Muncie, Indiana faces a problem seen in many post-industrial cities — abandoned and vacant properties. In March 2013, DC-based consulting group PlaceEconomics joined forces with the city government and a team of grad students from University of Pennsylvania to gather and analyze data useful for making tough decisions in revitalizing this city. As Muncie's government struggles to do more for their citizens with increasingly tightened budgets, new planning methods designed to reduce cost and increase quality of life are being used to change the future of this community.
Nearly a quarter of Muncie's population falls below the poverty line, (2010 census) and vacant properties present a serious issue to quality of life and economic growth of the city. Rightsizing is a new approach to redevelopment which involves understanding what buildings can be preserved and what may need to be demolished to resize outdated city infrastructure.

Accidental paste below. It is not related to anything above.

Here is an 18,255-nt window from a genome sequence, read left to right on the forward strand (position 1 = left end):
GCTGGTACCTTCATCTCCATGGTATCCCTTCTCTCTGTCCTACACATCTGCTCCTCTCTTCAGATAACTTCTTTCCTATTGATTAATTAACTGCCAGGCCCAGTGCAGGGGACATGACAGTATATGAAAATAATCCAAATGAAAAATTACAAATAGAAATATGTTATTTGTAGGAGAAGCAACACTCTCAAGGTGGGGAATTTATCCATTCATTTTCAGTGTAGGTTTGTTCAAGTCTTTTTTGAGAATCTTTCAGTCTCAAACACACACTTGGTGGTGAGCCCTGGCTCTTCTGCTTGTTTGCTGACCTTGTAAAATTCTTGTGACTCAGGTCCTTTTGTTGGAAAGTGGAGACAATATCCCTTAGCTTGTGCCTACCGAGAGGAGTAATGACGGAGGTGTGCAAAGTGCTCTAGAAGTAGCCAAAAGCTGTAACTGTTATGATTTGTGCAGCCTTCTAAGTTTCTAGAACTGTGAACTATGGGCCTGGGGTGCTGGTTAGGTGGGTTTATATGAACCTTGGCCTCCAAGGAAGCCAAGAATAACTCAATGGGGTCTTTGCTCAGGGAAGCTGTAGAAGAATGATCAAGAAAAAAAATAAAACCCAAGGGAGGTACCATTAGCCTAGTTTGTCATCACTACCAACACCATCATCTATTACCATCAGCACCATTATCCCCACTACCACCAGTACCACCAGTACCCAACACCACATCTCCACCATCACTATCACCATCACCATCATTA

In order to make these analyses, the Muncie team organizers needed to gather a lot of new data. The team asked important questions like if there were buildings on the property, whether or not those properties were occupied, what condition the buildings were in, if a building had historic character, whether or not it had mixed use, and if these significant structures were part of neighborhood business districts.
"I loved getting immediate feedback that parcels had been surveyed — we could see the aerial view with completed parcels checked off."
Overall, 14 data collectors documented 4,286 lots in just 4 days, pinpointing which existing buildings had Landmark status and correlating that information to see if they were also part of a neighborhood business district. Ultimately this dataset allowed planners to make data-driven decisions quickly with site-specific indicators.
"My favorite aspect was the interactive layout of the application. The user interface was a smart, quick, and simple way to evaluate the homes."